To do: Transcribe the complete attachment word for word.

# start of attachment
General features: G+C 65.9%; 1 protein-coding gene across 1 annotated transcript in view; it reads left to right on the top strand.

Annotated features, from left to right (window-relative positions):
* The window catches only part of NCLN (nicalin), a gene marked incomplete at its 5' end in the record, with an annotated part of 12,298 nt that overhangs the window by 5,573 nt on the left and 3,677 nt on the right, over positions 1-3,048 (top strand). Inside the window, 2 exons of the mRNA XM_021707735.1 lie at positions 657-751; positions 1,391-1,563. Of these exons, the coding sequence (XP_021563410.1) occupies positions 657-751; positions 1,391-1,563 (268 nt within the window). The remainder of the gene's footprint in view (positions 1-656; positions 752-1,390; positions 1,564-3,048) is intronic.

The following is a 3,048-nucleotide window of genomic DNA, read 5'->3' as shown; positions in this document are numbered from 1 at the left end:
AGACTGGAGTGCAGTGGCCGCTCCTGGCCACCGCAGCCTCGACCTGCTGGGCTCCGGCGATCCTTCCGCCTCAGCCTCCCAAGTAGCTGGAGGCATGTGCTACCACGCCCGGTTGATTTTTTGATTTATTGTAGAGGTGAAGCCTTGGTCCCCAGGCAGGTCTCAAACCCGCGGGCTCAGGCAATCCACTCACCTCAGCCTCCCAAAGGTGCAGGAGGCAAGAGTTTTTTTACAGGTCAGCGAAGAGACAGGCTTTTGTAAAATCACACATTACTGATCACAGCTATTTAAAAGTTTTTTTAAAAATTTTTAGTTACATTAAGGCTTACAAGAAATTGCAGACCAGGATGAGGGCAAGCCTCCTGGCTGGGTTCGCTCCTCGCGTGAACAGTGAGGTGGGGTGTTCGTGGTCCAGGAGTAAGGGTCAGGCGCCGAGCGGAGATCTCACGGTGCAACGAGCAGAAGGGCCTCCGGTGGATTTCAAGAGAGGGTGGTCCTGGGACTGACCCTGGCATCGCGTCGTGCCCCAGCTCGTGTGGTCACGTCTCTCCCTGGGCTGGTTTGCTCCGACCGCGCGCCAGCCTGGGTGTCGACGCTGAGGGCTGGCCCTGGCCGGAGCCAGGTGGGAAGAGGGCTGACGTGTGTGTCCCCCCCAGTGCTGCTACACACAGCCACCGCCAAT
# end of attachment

General features: G+C 65.9%; 1 protein-coding gene across 1 annotated transcript in view; it reads left to right on the top strand.

Annotated features, from left to right (window-relative positions):
* The window catches only part of NCLN (nicalin), a gene marked incomplete at its 5' end in the record, with an annotated part of 12,298 nt that overhangs the window by 5,573 nt on the left and 3,677 nt on the right, over positions 1-3,048 (top strand). Inside the window, 2 exons of the mRNA XM_021707735.1 lie at positions 657-751; positions 1,391-1,563. Of these exons, the coding sequence (XP_021563410.1) occupies positions 657-751; positions 1,391-1,563 (268 nt within the window). The remainder of the gene's footprint in view (positions 1-656; positions 752-1,390; positions 1,564-3,048) is intronic.

The following is a 3,048-nucleotide window of genomic DNA, read 5'->3' as shown; positions in this document are numbered from 1 at the left end:
AGACTGGAGTGCAGTGGCCGCTCCTGGCCACCGCAGCCTCGACCTGCTGGGCTCCGGCGATCCTTCCGCCTCAGCCTCCCAAGTAGCTGGAGGCATGTGCTACCACGCCCGGTTGATTTTTTGATTTATTGTAGAGGTGAAGCCTTGGTCCCCAGGCAGGTCTCAAACCCGCGGGCTCAGGCAATCCACTCACCTCAGCCTCCCAAAGGTGCAGGAGGCAAGAGTTTTTTTACAGGTCAGCGAAGAGACAGGCTTTTGTAAAATCACACATTACTGATCACAGCTATTTAAAAGTTTTTTTAAAAATTTTTAGTTACATTAAGGCTTACAAGAAATTGCAGACCAGGATGAGGGCAAGCCTCCTGGCTGGGTTCGCTCCTCGCGTGAACAGTGAGGTGGGGTGTTCGTGGTCCAGGAGTAAGGGTCAGGCGCCGAGCGGAGATCTCACGGTGCAACGAGCAGAAGGGCCTCCGGTGGATTTCAAGAGAGGGTGGTCCTGGGACTGACCCTGGCATCGCGTCGTGCCCCAGCTCGTGTGGTCACGTCTCTCCCTGGGCTGGTTTGCTCCGACCGCGCGCCAGCCTGGGTGTCGACGCTGAGGGCTGGCCCTGGCCGGAGCCAGGTGGGAAGAGGGCTGACGTGTGTGTCCCCCCCAGTGCTGCTACACACAGCCACCGCCAAT